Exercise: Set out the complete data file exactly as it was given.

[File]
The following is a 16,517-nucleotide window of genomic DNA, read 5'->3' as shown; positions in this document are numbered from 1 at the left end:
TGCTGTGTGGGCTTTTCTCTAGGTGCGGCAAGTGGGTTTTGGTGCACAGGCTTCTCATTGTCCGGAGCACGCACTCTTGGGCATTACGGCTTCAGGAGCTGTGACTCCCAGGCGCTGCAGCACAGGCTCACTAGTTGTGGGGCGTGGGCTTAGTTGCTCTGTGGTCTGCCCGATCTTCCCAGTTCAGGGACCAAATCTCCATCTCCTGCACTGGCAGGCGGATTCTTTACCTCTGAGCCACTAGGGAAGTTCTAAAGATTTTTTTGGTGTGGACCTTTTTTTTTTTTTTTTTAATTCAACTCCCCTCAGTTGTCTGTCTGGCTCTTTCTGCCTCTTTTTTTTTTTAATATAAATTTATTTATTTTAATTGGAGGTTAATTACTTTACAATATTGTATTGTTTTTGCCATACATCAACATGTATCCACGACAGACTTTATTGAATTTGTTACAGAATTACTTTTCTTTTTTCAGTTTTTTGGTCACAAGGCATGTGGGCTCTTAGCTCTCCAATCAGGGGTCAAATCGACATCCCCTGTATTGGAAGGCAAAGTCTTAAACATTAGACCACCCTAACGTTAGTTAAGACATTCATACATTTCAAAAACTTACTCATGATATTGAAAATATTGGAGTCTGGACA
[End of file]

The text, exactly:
The following is a 16,517-nucleotide window of genomic DNA, read 5'->3' as shown; positions in this document are numbered from 1 at the left end:
TGCTGTGTGGGCTTTTCTCTAGGTGCGGCAAGTGGGTTTTGGTGCACAGGCTTCTCATTGTCCGGAGCACGCACTCTTGGGCATTACGGCTTCAGGAGCTGTGACTCCCAGGCGCTGCAGCACAGGCTCACTAGTTGTGGGGCGTGGGCTTAGTTGCTCTGTGGTCTGCCCGATCTTCCCAGTTCAGGGACCAAATCTCCATCTCCTGCACTGGCAGGCGGATTCTTTACCTCTGAGCCACTAGGGAAGTTCTAAAGATTTTTTTGGTGTGGACCTTTTTTTTTTTTTTTTTAATTCAACTCCCCTCAGTTGTCTGTCTGGCTCTTTCTGCCTCTTTTTTTTTTTAATATAAATTTATTTATTTTAATTGGAGGTTAATTACTTTACAATATTGTATTGTTTTTGCCATACATCAACATGTATCCACGACAGACTTTATTGAATTTGTTACAGAATTACTTTTCTTTTTTCAGTTTTTTGGTCACAAGGCATGTGGGCTCTTAGCTCTCCAATCAGGGGTCAAATCGACATCCCCTGTATTGGAAGGCAAAGTCTTAAACATTAGACCACCCTAACGTTAGTTAAGACATTCATACATTTCAAAAACTTACTCATGATATTGAAAATATTGGAGTCTGGACA